Port Stephens Property Watch Q4 2012

PORT STEPHENS MARKET OVERVIEW

The following report is the result of an investigation into the historic and current market conditions of the Port Stephens Local Government Area (LGA).

The regions solid increase in population between 2006 and 2011 (7.1% compared to 5.6% for NSW) was buoyed by strong investment in infrastructure and employment. The $500 million Williamtown Aerospace Park represented the largest development, with plans to support 2,000 aviation related jobs. The $130 million industrial development in Tomago is estimated to create 400 new jobs, with a further 910 jobs expected to be created during construction. On the eastern side of the LGA the refurbishment of the Salamander Bay shopping centre will enhance the retail mix in the regional precinct, with Coles, Aldi and Kmart as anchor tenants.

Little residential development was noted, while the most substantial tourist accommodation project was the development of Birubi Beach Resort in Anna Bay. The $15 million resort will deliver approximately 200 strata-titled holiday apartments together with a conference centre and dining facilities. The holiday unit market has been going through consolidation, with assets sold to clear post Global Financial Crisis debt. However, the LGAs 1,100 units represented less than 5% of the housing stock with only a marginal impact on the broader market.

The rental market continued to strengthen in the 12 months to June 2012, with a median weekly rent price increasing by 6.3% for a three bedroom house. The increase was consistent with the average growth recorded in the past five years. Locals, many of whom employed by mining-related industries in the Hunter Valley, were able to enjoy the lifestyle and lower rents offered by the LGA while maintaining their employment in neighbouring regions. The median rent for a two bedroom unit increased by 5% to $263 per week in the 12 months to June 2012, representing a slight decline from a strong five-year average of 7.8% per annum.

Houses

The house market, representing 82% of dwellings in the Local Government Area remained stable over the past three years, with no material increase in prices despite a steady population growth. Most houses transacted in the western side of the region, with Raymond Terrace and Medowie accounting for 36% of sales in the July six month period. On the eastern side Corlette, Nelson Bay and Salamander Bay accounted for 25%.

Activity declined from the July 2009 peak to 496 transactions in the six months to July 2012, closing the period 14% below the five year average. The softer conditions were in line with other coastal and urban markets across the state. Little change was observed in the median house price, declining by 1.3% to $375,000 in the 12 months to July 2012.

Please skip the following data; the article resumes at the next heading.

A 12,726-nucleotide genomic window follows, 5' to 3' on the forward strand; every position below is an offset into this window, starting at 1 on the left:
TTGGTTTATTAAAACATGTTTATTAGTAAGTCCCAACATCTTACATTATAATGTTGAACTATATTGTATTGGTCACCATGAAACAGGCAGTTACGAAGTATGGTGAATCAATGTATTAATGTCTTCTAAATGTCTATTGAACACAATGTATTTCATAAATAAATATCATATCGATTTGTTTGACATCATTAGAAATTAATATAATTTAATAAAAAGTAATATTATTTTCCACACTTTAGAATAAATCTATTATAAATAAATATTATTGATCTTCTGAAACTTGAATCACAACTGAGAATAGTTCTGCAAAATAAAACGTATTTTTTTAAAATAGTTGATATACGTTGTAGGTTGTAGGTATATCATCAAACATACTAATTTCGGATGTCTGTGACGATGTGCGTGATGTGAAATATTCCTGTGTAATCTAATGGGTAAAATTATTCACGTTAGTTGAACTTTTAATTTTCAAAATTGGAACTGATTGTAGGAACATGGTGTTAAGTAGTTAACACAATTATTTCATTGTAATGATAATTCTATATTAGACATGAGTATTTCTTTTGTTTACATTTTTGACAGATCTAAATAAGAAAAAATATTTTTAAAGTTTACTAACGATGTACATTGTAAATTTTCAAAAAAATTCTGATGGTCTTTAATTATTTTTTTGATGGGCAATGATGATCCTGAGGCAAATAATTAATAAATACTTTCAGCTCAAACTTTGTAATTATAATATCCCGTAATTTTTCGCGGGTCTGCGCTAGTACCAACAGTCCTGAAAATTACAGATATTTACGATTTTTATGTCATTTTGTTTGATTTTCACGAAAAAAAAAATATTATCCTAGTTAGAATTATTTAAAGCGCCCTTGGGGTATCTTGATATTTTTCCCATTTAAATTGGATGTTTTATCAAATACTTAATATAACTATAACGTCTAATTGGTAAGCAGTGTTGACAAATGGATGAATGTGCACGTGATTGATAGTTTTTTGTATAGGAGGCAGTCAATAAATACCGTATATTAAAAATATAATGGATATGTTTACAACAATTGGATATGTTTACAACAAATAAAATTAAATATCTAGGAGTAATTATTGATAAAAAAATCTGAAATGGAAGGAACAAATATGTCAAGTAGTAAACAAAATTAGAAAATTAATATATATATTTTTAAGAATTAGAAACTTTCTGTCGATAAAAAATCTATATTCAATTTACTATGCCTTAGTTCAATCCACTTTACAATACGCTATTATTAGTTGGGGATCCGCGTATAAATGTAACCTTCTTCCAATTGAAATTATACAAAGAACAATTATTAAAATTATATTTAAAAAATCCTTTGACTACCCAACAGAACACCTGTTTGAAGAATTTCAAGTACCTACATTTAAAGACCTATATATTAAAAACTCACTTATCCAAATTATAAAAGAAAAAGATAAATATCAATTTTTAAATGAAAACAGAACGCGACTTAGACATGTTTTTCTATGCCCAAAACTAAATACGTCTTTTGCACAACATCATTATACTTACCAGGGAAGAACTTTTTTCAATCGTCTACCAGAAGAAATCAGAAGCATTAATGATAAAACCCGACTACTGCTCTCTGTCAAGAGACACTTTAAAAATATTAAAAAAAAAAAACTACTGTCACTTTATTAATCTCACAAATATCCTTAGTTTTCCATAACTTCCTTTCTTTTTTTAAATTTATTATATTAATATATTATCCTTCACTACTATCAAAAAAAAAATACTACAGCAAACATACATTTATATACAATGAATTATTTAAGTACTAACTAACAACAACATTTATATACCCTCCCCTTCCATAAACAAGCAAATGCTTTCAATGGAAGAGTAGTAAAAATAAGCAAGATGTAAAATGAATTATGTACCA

The long term changes of the different market segments are depicted in the House Price Points chart. The chart revealed a decline in house activity below $300,000, suggesting that detached dwellings in this price range have increased in price and are now included in higher price brackets. Simultaneously, the decline in sales over $700,000 was likely the result of contraction in household finances and a decline in high end investment. Softer conditions at the top and bottom ends were partially offset by sales in middle price points, with the $300,000 to $399,999 bracket increasing by 4% during the period. This concentration in activity has led to a long term growth of 3.9% between July 2007 and July 2012, despite the recent decline.

Twenty six per cent of houses transacted in the sub $300,000 market during the July half year period, representing opportunities for first home buyers and investors. First home buyers may also take advantage of the recently-introduced First Home Owner Grant (New Homes). The new scheme, combined with a low interest rate, is likely to improve sale and potentially stimulate the development of new houses and units in Port Stephens.

The graph below illustrates movements in interest rates over the past five years. The October cut to the cash rate brought the standard variable rate to 6.8%. The rate remained below the five year average in 2012, with another cut expected before the end of the year. The gap between the cash and standard variable rate has increased since the GFC, with the banks citing financing costs for not passing on the entire cut. As a result the Reserve Bank (RBA) may have to further ease monetary policy until the stimulus permeates the whole economy.